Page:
Franklin Templeton VP says many advisors don’t have the time or skill to manage ETF selection amid interest rate uncertainty
If irony is a city planner getting stuck in traffic, then the wealth management profession may have its ow equivalent.
Advisors having to actively manage their passive fixed income ETF mix is a twist on the original carefree “set-it-and-forget-it” ethos that helped propel the overall growth of the ETF industry.
But times have changed, according to Ahmed Farooq, vice president, ETF business development at Franklin Templeton Canada, who believes that approach worked for about six years in the fixed income space before the Bank of Canada and the US Federal Reserve started raising rates.
Now buying government, high yield and corporate ETFs you could previously leave alone and trust requires more work.
Farooq told WP: “There’s two paths, one from the Fed and one from [Governor Stephen] Poloz but they are kind of linear and, all of a sudden, that safe haven part of your portfolio is giving you a headache and it’s providing negative performance or it’s taking up too much of an advisor’s time to manage.”
He added that passive-leaning investors started going back to mutual funds because they didn’t have the time to grow their practice and be an ETF asset manager at the same time. The advisor, said Farooq, now wants a PM who can look at this on a daily basis and react to factors like changing rate policy. Passive has, in effect, become active.
Farooq said: “That’s the point. It’s not that passive is broken. It’s that if I am the advisor, I now have to make calls in my portfolio. If you have bought a lot of short bonds in the past two years because rates were going up, now all of a sudden, rates are not rising and passive will do a great job.
“But if you want to get to a certain point [for your client], you have to figure out how to get there and you have to make that active call in the portfolio. You are now active in your passive decision-making.”
The plethora of choice in fixed income has resulted in people going further into debt quality to get yield in the past two years, only for risk to eventually catch up with them. Investors can now pick from anywhere in the yield curve or the credit stream.
Farooq said: “If I am giving you 5% and the duration is two months, then the correlations are going to break. No one was buying the boring government stuff because it was not giving you anything but when you needed it in the last two months of last year, it worked!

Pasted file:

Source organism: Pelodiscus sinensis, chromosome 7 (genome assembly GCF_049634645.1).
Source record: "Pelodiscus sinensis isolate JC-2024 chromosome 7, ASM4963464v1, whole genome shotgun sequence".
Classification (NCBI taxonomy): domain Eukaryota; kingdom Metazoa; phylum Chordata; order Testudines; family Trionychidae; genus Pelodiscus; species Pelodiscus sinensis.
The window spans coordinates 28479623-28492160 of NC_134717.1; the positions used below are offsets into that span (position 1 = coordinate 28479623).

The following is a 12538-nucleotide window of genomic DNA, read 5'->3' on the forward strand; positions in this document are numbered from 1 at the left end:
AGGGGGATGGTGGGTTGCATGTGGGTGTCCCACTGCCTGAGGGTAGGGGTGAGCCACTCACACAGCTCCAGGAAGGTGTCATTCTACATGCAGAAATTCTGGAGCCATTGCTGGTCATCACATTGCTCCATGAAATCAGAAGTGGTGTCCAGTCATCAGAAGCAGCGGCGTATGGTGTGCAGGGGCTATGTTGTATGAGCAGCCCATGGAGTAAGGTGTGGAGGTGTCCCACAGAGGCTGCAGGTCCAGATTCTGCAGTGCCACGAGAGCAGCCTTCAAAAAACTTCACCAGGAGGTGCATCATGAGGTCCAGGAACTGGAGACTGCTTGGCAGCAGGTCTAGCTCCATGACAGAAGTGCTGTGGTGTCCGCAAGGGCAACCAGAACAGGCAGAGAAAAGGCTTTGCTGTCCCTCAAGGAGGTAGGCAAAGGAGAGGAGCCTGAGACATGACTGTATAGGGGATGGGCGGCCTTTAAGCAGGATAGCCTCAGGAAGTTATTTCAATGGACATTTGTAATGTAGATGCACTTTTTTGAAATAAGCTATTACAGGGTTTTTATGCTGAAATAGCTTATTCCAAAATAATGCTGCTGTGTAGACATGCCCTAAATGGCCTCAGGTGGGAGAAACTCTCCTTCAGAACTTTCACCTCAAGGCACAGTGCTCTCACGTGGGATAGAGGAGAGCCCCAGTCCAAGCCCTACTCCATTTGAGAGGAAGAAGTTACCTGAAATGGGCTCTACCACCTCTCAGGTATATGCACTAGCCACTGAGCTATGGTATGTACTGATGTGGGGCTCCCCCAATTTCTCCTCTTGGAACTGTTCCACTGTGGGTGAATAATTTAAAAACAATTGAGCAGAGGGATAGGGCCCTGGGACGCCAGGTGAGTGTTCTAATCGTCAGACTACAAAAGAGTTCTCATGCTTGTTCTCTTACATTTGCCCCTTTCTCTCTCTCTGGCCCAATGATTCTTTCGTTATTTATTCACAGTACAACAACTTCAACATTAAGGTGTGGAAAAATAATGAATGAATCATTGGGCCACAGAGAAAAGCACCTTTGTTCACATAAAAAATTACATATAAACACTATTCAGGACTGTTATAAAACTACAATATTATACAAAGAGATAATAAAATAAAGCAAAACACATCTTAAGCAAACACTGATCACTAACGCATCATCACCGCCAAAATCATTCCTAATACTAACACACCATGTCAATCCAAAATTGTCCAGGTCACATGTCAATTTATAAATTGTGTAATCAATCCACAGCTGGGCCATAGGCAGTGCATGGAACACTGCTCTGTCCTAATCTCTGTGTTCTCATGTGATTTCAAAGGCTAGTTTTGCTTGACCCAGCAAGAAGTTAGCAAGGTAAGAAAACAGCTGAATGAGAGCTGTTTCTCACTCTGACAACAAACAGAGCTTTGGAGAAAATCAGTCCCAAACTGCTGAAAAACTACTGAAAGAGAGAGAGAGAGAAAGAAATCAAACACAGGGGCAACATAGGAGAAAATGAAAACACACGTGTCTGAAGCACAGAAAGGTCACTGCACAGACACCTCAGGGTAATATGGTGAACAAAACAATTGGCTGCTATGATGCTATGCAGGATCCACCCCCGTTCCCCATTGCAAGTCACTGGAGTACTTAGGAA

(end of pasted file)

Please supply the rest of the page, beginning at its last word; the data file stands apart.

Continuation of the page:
“That’s why we saw people going from these traditional unconstrained bond funds to these higher quality funds because, at the end of the day, they are open to giving this up, as long as I keep my money and have some stability in that part of the portfolio.”
With a typical passive index-tracking ETF weighted naturally towards certain geographies, that is another area advisors also want more control over. Farooq, in a presentation at the 2019 Toronto Exchange Traded Forum yesterday, highlighted a typical passive weighting that included the likes of US, Japan, Germany and UK – but said that such an approach may not always pay off in today’s fast-changing world.
He said: “Passive is not doing a bad job, it’s doing what it’s supposed to be doing. But do you want to be benchmarked to Japan right now where you’ve got -0 interest rates and the economy is quite weak or do you want an active manager to switch that somewhere else?”
Franklin Templeton charge the same for its active fixed income ETFs as many passive ETFs, a result of having the infrastructure and resources of managing CAD$356 billion globally in the space, according to Farooq, who added: “The reason we are doing it now is that you are going to see prices fall and we don’t want to be in a position where we are cutting every two years to match our competition. We are going to price our products at the same price as passive … but the reason why passive is so expensive right now is because they’ve had no competition.”
Convincing advisors this is a viable way to go has so far been relatively easy because of the time management pressures they are under and the constant demands to provide tangible value to clients.
Farooq said active over passive in the fixed income ETF space is a no-brainer for many because, by outsourcing, it gives the advisors back their time, along with high yield to maturity while maintaining credit quality.
He said: “Advisors have to manage their book, grow their practice and hunt for clients because it’s a money-making business. How much time can they allocate to their portfolio? If they like Franklin Templeton, or whoever the manager is, and they are comfortable with them and the pricing is right, then they’re good.”
But what about the age-old argument that few active managers can actually beat the benchmark? Farooq said his approach is not about the benchmark but about outcomes and satisfying clients’ goals.